• Imperva (2006)

  • Sourcefire (2005)

Looking at other cohorts of the sandbox contest, there are currently only a handful of companies that have gone on to be publicly traded:

  • Class of 2005: Sourcefire went public in 2007 and later went private

  • Class of 2006: Imperva went public in 2011 and later went private

  • Class of 2009: Yubico went public via SPAC in 2023

  • Class of 2012: Sumo Logic went public in 2020

  • Class of 2015: SentinelOne went public in 2021

Very few of the public cybersecurity companies around today have ever competed in the RSA Innovation Sandbox. You can get a full table of all the current publicly traded cyber companies from around the world, both pure-play and hybrid, here:

On the acquisition front, 81 of the 181 companies, or 45% of the sandbox finalists, went on to be acquired between 2005 and 2022. This includes 11 winners of their respective sandbox years.

The early heavyweights in the cybersecurity and computing industry were the most aggressive in acquiring RSA Sandbox finalists. Here are the top ten leaders on the acquisition side:

This chart hasn’t changed since 2022

How things probably felt in retrospect:

The good ole days

There was also one instance of a sandbox finalist acquiring another sandbox finalist (very meta):

  • Imperva (2006) acquired Incapsula (2010) in 2014 for an undisclosed amount.

While there is some minor geographic diversity among the finalists, the Sandbox overwhelmingly highlights American startups:

And following that finalist distribution, the same holds relatively true for the sandbox winners:

The RSA Innovation Sandbox Anti-Portfolio

Another way to assess the RSA Innovation Sandbox is through the finalists who did not win. Bessemer Venture Partners coined the concept of an “anti-portfolio,” publishing a list of potential investments that they passed on that later became “tremendously successful companies.”

Looking through all 161 finalists between 2005 to 2022, a dozen are already differentiated through their success. In chronological order:

2009: Compared to the 2009 winner, AlertEnterprise, Yubico has been much more successful in both continued fundraising and industry impact.

2012: While Appthority was acquired, the Sandbox passed over Sumo Logic (‘20 IPO at ~$3b valuation), Sonatype (taken private by Vista Equity Partners in ‘19), and Dome9 Security ($125m acquisition in ‘18 on ~$30m raised).

2014: Cylance rode $300m in funding to a $1.4b acquisition by Blackberry. RedOwl Analytics’ $54m outcome on $30m raised pales in comparison.

2015: Waratek hasn’t made much of a splash since their Sandbox win. Two of their cohort have become companies of note: SentinelOne went public in ‘21 at a valuation ($10.9b) 9x their last private valuation, while CyberReason hit a $3.2b valuation and came close to a $5b IPO before the market changed.

2017: UnifyID found an outcome in their ‘21 Prove acquisition, but undisclosed terms and Prove’s funding levels imply this wasn’t a 10x for investors. RedLock, on the other hand, joined Palo Alto for $173m on only $12m raised. Alternatively, Cato Networks, while still private, has gone on to raise over half a billion dollars.

2020: Recent vintages have yet to show their full returns. Winner recently raised a $75m Series C, but competitor Sqreen sold for $260m to Datadog back in 2021 on only $18m in funding.

2021: Apiiro has gotten off to a great start, raising $125m and with reported talks of a $550m Palo Alto acquisition. Wiz, however, is the (self-identified) “fastest-growing software company ever” and has already hit $100m in ARR and raised $300.0M in 2023 at a $10.0B valuation.

Closing Thoughts

Looking over the Sandbox’s legacy so far, there are a few takeaways:

  1. The winners seem to be biased toward enterprise security software, targeting big companies and their problems most acutely. These are the same class of companies that form the top leg of the K-Shaped Recovery of the Cybersecurity Industry predicted for the next year or two.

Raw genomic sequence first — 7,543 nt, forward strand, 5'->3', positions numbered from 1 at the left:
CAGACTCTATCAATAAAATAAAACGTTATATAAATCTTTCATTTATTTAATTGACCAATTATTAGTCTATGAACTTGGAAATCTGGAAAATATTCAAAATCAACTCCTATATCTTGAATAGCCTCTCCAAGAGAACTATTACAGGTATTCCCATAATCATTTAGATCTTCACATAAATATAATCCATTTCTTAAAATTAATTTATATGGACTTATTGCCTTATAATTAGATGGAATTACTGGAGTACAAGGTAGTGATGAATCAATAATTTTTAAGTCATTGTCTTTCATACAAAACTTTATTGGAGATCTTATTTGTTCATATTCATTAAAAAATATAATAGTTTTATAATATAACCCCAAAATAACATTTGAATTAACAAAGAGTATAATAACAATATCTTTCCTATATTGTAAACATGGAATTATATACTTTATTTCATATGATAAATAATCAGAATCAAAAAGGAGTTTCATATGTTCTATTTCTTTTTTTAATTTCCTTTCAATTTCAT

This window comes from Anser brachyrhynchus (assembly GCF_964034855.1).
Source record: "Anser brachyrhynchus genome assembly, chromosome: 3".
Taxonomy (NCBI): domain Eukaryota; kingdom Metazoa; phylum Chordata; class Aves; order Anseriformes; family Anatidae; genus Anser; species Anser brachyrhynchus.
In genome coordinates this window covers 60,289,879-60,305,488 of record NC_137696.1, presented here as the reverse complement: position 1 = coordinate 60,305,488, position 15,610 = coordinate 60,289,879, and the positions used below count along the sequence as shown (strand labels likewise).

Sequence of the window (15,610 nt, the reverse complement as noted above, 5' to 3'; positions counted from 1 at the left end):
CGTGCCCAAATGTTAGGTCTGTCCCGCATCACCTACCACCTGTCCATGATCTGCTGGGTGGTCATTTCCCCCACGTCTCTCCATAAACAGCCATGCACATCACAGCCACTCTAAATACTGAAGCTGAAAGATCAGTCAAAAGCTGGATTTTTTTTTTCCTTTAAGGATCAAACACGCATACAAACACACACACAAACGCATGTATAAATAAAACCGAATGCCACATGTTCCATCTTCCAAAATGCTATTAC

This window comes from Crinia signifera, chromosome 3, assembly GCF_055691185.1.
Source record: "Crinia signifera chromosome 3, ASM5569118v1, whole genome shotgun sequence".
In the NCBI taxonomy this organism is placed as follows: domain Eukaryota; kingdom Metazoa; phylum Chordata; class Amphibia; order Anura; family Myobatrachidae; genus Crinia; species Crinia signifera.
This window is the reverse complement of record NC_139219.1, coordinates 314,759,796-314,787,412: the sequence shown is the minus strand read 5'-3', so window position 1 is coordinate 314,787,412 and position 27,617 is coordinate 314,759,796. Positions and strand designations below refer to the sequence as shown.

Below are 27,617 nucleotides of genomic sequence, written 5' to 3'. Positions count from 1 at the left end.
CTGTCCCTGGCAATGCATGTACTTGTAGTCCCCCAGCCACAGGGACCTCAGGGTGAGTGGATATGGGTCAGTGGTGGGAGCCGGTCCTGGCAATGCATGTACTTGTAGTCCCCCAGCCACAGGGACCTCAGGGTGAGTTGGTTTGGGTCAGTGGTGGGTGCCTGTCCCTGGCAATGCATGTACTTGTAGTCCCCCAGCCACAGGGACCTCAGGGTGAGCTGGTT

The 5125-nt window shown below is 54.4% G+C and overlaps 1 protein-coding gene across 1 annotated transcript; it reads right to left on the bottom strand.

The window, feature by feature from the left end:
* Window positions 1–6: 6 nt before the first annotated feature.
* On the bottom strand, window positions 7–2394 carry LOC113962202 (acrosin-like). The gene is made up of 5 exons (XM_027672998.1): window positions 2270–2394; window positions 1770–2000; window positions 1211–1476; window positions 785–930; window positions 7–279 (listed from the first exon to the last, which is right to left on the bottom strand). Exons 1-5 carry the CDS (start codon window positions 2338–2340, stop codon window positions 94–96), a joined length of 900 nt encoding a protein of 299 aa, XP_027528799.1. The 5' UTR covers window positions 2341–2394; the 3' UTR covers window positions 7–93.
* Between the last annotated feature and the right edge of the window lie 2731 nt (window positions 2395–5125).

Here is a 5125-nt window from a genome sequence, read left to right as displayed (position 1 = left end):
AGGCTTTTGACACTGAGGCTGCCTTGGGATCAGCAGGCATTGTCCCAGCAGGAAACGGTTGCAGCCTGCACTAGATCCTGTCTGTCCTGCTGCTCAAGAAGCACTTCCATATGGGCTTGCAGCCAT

2. The quality of the finalists is remarkable in how much their selection appears to align with startup continuity, if not success.

  3. Given the failure rate of startups, remarkably few finalists have closed their doors, even over a seventeen-year history.

  4. Winners consistently go on to get respectable funding. This could be attributed to the credibility of a Sandbox win among VCs and potential customers, but it is likely equally correlated with the fact that the Sandbox is assessing with the same rubric as investors and customers.

  5. After a strong start with two incredible winning companies in Sourcefire and then Imperva, there is no indication that the Sandbox can consistently identify the “best in batch” if the goal is to go IPO.

  6. If the goal is to get acquired, there is a strong correlation between being a contestant in the sandbox competition and being a great M&A target later on down the road. The vast majority of outcomes for RSA Sandbox finalists are acquisitions. An IPO, often discussed as the North Star of a venture-funded startup, is a vanishingly rare prospect.

  7. It would be interesting to assess the quality of finalist selection in the same way we have looked at the winners. Did now-public Cybersecurity giants like ZScaler apply in their early days?

Data Methodology and Sources

  • All of the data is captured point-in-time from publicly available sources.

  • All financial figures are converted to U.S. dollars (USD) when collected.

  • Company country locations are pulled from publicly available sources.

  • Companies are categorized using our own system at Return on Security, and we write all of the company descriptions.

  • Sometimes, the details about deals, like who led the round, how much money was raised, or the deal stage, might get updated after the issue is first published.

  • If you spot any errors, let us know, and we’ll fix them.

About Return on Security

Return on Security is all about breaking down the cybersecurity industry for you with expert analysis, hard facts, and real-life stories. The goal? To keep security pros, entrepreneurs, and investors ahead in a fast-moving field. Read more about the “Why” here.

Feel free to borrow any data, charts, or advice you find here. Just make sure to give a shoutout to Return on Security when you do.

Thank you for reading. If you liked this analysis, please share it with your friends, colleagues, and anyone interested in the cybersecurity market.

Follow me on LinkedIn or Twitter to never miss Return on Security updates.

Join the conversation

or to participate.